Delegate, Automate or Eliminate
During this process, it is important to make sure that you are evaluating each task: Can it be delegated to someone else? Is it something repetitive, and could it be automated? Is it really necessary or could it be eliminated?
It is also important to look at the time it takes to do this task and challenge yourself to find new ways to do it that are more effective and efficient. Giving yourself some time to think makes all the difference to create greater flexibility and creativity in finding an even better solution.
- What would you prioritize if you simply had half the time that you do today?
- What items are not getting done now and what is the consequence?
- How much energy is lost in the stress over what you’re not able to accomplish?
- Who suffers short and long from this stress?
The biggest and most important part of the prioritization process, is to manage your emotional intelligence in how you handle things that are not getting done.
Are you beating yourself up? Are you allowing others to beat you up? How does that affect the efficiency and effectiveness of the work that you are able to do?
I was working with a man in the technology field. He worked for a small company with 15 people on staff. His job was to wear the hat of the consultant, the Chief Technology Officer and the right-hand man to the CEO. He had so many responsibilities and was split across three very important areas that were all urgent and important in nature. He accepted all new projects from the CEO, he was driving the internal ISO project and had a demanding consulting client. Did I mention, he also had 5 children? Needless to say, he didn’t manage things well. He ended up putting himself in the hospital for all he tried to pile on to himself.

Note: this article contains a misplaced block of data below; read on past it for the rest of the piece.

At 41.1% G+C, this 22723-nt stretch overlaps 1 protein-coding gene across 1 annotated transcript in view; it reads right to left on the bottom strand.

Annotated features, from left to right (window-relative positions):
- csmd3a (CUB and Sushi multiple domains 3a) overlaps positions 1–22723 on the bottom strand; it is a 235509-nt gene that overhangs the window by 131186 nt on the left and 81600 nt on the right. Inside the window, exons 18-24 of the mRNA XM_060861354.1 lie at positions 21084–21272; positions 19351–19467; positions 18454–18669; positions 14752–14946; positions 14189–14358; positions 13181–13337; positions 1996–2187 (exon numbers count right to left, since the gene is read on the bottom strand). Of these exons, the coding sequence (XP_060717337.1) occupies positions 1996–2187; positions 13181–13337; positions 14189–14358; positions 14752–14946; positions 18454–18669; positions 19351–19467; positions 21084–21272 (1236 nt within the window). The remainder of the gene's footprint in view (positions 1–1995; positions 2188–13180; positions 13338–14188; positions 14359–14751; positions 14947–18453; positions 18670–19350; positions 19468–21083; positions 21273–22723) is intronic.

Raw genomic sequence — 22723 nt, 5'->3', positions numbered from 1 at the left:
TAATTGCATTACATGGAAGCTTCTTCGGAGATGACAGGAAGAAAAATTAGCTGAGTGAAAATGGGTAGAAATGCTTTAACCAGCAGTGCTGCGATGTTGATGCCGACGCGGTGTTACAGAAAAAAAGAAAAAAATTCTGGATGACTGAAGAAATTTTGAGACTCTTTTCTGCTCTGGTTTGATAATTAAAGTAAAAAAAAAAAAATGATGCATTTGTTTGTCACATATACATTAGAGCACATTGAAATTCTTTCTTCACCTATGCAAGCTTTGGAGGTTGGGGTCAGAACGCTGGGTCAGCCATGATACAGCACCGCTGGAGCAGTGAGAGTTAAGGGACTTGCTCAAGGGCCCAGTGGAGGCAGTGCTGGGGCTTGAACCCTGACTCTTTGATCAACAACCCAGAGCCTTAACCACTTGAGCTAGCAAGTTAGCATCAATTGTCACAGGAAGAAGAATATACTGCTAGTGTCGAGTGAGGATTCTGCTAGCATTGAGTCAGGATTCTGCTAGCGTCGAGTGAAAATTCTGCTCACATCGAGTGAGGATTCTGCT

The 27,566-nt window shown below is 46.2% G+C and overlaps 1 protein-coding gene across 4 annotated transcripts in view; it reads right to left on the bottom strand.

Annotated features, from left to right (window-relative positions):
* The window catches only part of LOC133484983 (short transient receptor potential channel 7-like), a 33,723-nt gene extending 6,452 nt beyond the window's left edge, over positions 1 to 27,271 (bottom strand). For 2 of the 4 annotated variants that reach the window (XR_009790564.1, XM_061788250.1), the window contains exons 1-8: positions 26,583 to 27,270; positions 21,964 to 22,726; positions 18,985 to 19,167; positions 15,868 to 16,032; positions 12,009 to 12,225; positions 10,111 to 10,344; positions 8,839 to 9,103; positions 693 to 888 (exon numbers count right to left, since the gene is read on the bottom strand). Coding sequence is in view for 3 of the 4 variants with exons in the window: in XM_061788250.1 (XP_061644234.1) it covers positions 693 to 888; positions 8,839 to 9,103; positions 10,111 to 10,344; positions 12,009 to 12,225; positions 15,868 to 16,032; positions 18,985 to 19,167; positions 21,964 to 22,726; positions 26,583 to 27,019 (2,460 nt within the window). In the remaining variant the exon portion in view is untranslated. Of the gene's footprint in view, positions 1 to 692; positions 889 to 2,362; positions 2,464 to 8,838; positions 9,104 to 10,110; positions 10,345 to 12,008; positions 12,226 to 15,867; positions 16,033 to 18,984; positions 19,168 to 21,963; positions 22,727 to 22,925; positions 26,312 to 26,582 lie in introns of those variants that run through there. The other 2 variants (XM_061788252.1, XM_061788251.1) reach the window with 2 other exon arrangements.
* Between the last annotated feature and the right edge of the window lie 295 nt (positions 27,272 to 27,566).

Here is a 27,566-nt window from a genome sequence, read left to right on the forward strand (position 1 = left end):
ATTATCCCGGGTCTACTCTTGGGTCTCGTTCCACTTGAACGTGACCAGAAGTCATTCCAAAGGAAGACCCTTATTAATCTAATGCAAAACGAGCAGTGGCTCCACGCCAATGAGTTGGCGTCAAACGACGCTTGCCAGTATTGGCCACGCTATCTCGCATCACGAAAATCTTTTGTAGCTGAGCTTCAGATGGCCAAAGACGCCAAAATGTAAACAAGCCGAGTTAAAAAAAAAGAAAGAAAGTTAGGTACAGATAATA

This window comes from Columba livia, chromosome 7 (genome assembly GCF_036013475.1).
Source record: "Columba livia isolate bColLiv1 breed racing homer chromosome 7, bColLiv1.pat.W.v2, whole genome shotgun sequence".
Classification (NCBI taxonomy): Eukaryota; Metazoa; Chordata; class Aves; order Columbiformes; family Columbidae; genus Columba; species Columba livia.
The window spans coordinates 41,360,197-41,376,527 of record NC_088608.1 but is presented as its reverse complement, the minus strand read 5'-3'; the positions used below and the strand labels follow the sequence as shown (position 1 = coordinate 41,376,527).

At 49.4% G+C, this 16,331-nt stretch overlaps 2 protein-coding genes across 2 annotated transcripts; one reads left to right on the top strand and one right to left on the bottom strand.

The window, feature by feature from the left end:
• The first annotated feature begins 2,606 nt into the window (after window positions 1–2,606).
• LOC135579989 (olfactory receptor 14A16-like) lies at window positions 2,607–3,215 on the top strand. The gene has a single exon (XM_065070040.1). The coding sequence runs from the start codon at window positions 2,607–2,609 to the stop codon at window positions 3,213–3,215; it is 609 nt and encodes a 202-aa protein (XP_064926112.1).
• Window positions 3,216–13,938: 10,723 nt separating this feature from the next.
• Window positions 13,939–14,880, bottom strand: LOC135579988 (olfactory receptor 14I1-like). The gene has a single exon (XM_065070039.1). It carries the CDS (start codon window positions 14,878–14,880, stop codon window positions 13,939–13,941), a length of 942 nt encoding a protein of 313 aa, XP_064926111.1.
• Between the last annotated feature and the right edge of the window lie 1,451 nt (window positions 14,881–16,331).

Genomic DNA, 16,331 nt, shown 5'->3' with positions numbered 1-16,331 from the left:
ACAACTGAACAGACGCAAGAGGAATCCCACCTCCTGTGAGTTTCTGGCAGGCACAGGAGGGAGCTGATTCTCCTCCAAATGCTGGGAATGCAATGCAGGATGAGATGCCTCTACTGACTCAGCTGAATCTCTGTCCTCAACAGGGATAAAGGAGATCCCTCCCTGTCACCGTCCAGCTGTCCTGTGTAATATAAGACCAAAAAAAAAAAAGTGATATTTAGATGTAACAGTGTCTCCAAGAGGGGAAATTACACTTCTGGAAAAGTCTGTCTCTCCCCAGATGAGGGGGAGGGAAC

Why did I say all he put on himself? I said that because at the end of the day he created the result of the situation. There were 4 simple things he implemented from our work together that made all the difference in him managing the responsibilities that he had.
Those 4 actions were the following:
1. Ask more questions:
Instead of accepting the deadlines asked of him in each area, he spent time clarifying specifics of the deliverables and negotiating options.
2. Challenged Urgency:
He challenged himself with the question – Does this need to be done today? To ensure he didn’t get caught up in his own sense of urgency that was a big part of his problem.
3. Schedule Priorities
He created a schedule of time spent in each area to ensure he was planning his activities.
4. Set Rules
Lastly, he set some rules and boundaries to live by that looked like this:
- No work is brought home
- Fixed work end time
- Do not accept deadlines without clarification and review.
- Communicate early and often around problems or set backs
- Take 5 minutes to take notes on what was completed and what was next before starting a new task
- Take short breaks for transition
- Get to bed by 11 PM
What do your rules look like and where can you ask more questions? Managing your sense of urgency is just as important as managing the expectations of others. You are on your way to a more productive version of yourself.